Auditory Verbal Working Memory as a Predictor of Speech Perception in Modulated Maskers in Listeners With Normal Hearing Purpose Background noise can interfere with our ability to understand speech. Working memory capacity (WMC) has been shown to contribute to the perception of speech in modulated noise maskers. WMC has been assessed with a variety of auditory and visual tests, often pertaining to different components of working memory. This ... Research Article
Research Article  |   May 24, 2017
Auditory Verbal Working Memory as a Predictor of Speech Perception in Modulated Maskers in Listeners With Normal Hearing
 
Author Affiliations & Notes
  • Rebecca E. Millman
    Manchester Centre for Audiology and Deafness, School of Health Sciences, Faculty of Biology, Medicine, and Health, University of Manchester, UK
  • Sven L. Mattys
    Department of Psychology, University of York, UK
  • Disclosure: The authors have declared that no competing interests existed at the time of publication.
    Disclosure: The authors have declared that no competing interests existed at the time of publication. ×
  • Correspondence to Rebecca E. Millman: rebecca.millman@manchester.ac.uk
  • Editor: Julie Liss
    Editor: Julie Liss×
  • Associate Editor: Bharath Chandrasekaran
    Associate Editor: Bharath Chandrasekaran×
Article Information
Hearing & Speech Perception / Hearing Disorders / Attention, Memory & Executive Functions / Speech / Research Articles
Research Article   |   May 24, 2017
Auditory Verbal Working Memory as a Predictor of Speech Perception in Modulated Maskers in Listeners With Normal Hearing
Journal of Speech, Language, and Hearing Research, May 2017, Vol. 60, 1236-1245. doi:10.1044/2017_JSLHR-S-16-0105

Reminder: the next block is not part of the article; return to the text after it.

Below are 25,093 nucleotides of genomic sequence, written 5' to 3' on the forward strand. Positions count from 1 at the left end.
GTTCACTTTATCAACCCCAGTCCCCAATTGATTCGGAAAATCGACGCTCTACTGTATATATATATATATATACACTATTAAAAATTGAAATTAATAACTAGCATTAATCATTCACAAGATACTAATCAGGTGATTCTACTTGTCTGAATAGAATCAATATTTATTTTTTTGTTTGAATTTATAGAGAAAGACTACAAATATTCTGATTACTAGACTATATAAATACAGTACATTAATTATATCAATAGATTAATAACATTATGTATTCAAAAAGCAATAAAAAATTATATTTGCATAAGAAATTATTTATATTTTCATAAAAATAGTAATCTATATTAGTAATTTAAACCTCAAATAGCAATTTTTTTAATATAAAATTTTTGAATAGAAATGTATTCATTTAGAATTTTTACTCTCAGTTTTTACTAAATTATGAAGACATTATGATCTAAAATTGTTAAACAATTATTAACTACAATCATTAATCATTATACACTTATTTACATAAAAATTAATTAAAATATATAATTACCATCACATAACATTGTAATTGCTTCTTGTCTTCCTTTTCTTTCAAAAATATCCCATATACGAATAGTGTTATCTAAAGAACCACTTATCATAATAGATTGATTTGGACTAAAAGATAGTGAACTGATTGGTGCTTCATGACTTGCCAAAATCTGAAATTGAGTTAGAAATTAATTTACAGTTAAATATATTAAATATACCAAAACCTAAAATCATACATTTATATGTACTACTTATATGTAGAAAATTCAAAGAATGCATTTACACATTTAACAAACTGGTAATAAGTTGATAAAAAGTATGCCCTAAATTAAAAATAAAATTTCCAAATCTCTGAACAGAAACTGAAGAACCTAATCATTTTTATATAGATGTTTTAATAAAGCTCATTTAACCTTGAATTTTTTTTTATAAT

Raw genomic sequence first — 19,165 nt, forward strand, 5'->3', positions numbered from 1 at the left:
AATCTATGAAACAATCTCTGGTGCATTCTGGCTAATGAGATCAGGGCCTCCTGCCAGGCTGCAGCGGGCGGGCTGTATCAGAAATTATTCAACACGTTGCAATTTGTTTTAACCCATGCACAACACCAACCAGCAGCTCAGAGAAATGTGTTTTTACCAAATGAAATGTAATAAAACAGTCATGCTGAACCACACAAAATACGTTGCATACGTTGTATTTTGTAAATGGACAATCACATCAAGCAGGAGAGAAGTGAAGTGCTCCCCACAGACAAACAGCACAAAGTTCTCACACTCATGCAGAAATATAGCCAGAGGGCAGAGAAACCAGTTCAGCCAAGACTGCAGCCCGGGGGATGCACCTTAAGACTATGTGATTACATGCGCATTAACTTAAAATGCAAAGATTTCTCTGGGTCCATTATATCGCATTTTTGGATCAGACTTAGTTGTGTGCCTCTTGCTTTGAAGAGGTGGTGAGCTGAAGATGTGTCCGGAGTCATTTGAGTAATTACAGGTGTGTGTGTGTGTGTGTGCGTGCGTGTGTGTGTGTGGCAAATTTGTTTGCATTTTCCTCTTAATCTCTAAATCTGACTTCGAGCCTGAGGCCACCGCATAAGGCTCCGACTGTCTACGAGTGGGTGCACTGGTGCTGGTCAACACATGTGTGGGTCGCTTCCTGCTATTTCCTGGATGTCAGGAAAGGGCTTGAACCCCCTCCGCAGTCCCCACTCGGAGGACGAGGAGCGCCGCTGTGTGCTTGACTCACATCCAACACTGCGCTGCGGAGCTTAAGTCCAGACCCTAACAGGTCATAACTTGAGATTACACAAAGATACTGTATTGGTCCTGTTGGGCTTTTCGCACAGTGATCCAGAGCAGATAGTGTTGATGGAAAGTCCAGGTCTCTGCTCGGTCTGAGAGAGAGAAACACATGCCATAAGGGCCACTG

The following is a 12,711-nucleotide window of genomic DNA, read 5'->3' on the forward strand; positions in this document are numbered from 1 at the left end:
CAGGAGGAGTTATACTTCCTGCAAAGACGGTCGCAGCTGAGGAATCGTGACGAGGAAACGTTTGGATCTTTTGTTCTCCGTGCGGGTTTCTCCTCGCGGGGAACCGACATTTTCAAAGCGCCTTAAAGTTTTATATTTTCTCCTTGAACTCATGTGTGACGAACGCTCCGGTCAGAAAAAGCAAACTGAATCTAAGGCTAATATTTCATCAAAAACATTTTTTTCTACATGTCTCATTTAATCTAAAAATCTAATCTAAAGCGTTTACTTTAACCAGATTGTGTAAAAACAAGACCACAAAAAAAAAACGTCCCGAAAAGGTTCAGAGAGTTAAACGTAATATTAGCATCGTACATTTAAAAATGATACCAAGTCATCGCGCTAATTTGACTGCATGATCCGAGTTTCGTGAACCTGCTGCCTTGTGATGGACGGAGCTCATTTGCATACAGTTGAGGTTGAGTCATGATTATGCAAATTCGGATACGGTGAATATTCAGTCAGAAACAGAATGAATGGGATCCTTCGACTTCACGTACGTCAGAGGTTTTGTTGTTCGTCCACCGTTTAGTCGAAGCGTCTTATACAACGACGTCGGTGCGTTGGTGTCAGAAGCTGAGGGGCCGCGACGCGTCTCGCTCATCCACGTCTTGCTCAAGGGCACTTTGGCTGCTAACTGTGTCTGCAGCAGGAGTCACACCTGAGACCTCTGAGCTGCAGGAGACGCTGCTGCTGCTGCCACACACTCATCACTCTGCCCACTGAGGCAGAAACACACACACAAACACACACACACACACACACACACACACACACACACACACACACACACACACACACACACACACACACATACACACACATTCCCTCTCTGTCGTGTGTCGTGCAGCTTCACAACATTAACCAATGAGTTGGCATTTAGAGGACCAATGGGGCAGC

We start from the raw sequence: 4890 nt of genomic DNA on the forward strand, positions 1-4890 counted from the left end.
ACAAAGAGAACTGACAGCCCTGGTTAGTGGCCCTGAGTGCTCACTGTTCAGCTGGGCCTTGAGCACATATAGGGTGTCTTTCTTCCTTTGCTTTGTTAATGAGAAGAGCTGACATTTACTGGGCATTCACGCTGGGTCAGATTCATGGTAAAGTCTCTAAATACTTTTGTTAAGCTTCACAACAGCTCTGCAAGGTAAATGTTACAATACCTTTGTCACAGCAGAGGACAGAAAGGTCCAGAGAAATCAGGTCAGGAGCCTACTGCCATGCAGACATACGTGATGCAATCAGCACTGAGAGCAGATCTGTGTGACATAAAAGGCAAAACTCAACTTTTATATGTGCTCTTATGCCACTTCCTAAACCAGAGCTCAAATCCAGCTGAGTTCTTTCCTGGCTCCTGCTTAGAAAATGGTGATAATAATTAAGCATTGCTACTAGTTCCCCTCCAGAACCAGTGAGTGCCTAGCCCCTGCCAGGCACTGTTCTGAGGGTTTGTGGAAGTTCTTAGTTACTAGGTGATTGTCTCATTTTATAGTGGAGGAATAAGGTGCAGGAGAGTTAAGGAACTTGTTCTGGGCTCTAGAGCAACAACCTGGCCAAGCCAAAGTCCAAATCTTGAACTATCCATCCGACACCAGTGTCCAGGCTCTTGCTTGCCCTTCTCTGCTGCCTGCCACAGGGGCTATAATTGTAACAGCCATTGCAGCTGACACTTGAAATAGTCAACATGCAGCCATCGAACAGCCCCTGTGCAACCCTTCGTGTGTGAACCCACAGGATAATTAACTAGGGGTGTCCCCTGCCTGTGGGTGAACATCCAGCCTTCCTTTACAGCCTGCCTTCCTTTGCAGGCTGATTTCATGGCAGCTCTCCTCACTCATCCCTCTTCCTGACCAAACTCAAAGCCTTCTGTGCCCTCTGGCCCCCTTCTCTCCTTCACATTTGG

History: Received March 16, 2016 , Revised August 22, 2016 , Accepted October 27, 2016
 
Journal of Speech, Language, and Hearing Research, May 2017, Vol. 60, 1236-1245. doi:10.1044/2017_JSLHR-S-16-0105
History: Received March 16, 2016; Revised August 22, 2016; Accepted October 27, 2016

Purpose Background noise can interfere with our ability to understand speech. Working memory capacity (WMC) has been shown to contribute to the perception of speech in modulated noise maskers. WMC has been assessed with a variety of auditory and visual tests, often pertaining to different components of working memory. This study assessed the relationship between speech perception in modulated maskers and components of auditory verbal working memory (AVWM) over a range of signal-to-noise ratios.

Method Speech perception in noise and AVWM were measured in 30 listeners (age range 31–67 years) with normal hearing. AVWM was estimated using forward digit recall, backward digit recall, and nonword repetition.

Results After controlling for the effects of age and average pure-tone hearing threshold, speech perception in modulated maskers was related to individual differences in the phonological component of working memory (as assessed by nonword repetition) but only in the least favorable signal-to-noise ratio. The executive component of working memory (as assessed by backward digit) was not predictive of speech perception in any conditions.

Conclusions AVWM is predictive of the ability to benefit from temporal dips in modulated maskers: Listeners with greater phonological WMC are better able to correctly identify sentences in modulated noise backgrounds.

Acknowledgments
This study was funded in part by the Wellcome Trust [ref: 105624], awarded to Sven L. Mattys, through the Centre for Chronic Diseases and Disorders (C2D2) at the University of York, UK. Portions of this work were presented at the Third International Conference on Cognitive Hearing Science for Communication, Linköping, Sweden, 2015.
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